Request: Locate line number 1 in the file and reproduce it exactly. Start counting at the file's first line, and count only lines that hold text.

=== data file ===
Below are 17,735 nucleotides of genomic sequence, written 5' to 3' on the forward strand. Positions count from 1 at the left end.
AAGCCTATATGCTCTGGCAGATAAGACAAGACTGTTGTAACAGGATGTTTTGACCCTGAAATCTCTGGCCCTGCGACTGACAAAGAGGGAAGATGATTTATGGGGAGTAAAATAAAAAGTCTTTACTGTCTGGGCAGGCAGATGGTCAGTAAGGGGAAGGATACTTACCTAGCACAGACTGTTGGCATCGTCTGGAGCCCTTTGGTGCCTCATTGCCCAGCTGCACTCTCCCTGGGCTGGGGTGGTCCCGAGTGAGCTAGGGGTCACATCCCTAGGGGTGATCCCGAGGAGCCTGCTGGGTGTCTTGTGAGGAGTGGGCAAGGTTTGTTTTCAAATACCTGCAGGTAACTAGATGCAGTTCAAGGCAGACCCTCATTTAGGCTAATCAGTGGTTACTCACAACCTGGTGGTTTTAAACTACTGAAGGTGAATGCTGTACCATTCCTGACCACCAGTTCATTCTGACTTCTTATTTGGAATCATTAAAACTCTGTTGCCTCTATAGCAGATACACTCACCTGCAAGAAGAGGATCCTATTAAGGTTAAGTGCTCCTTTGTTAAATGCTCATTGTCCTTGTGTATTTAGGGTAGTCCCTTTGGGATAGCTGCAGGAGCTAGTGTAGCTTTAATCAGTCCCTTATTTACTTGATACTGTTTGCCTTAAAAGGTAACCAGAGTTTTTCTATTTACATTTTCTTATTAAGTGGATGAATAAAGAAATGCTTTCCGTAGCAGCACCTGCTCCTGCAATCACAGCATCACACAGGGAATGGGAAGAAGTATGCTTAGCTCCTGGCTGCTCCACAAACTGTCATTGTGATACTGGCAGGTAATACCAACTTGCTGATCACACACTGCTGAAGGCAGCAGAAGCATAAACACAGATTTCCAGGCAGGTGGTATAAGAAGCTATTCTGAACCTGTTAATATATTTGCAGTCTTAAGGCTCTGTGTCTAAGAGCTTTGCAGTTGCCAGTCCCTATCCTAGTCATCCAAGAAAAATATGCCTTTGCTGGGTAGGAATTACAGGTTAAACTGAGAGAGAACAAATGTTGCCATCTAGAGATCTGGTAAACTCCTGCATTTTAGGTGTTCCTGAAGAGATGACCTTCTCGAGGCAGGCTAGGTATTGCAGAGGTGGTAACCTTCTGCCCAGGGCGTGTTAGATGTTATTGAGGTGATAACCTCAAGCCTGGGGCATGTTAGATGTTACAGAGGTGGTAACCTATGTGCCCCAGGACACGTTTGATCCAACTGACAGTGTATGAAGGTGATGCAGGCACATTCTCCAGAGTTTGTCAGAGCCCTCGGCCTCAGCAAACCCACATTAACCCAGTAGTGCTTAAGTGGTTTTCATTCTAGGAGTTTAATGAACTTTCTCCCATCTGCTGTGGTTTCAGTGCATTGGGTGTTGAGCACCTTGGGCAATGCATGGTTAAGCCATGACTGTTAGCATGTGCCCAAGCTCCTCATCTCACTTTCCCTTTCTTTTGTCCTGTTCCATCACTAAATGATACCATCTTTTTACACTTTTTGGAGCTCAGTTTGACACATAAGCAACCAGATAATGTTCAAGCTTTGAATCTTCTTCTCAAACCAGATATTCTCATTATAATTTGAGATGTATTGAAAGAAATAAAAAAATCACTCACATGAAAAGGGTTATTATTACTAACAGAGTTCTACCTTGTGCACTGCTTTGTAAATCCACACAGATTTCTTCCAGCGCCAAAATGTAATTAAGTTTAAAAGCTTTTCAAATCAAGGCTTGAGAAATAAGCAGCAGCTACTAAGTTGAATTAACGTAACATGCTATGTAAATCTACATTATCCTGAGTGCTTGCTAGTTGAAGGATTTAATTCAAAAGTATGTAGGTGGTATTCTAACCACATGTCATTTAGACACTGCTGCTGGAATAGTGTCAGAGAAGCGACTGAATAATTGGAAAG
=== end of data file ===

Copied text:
Below are 17,735 nucleotides of genomic sequence, written 5' to 3' on the forward strand. Positions count from 1 at the left end.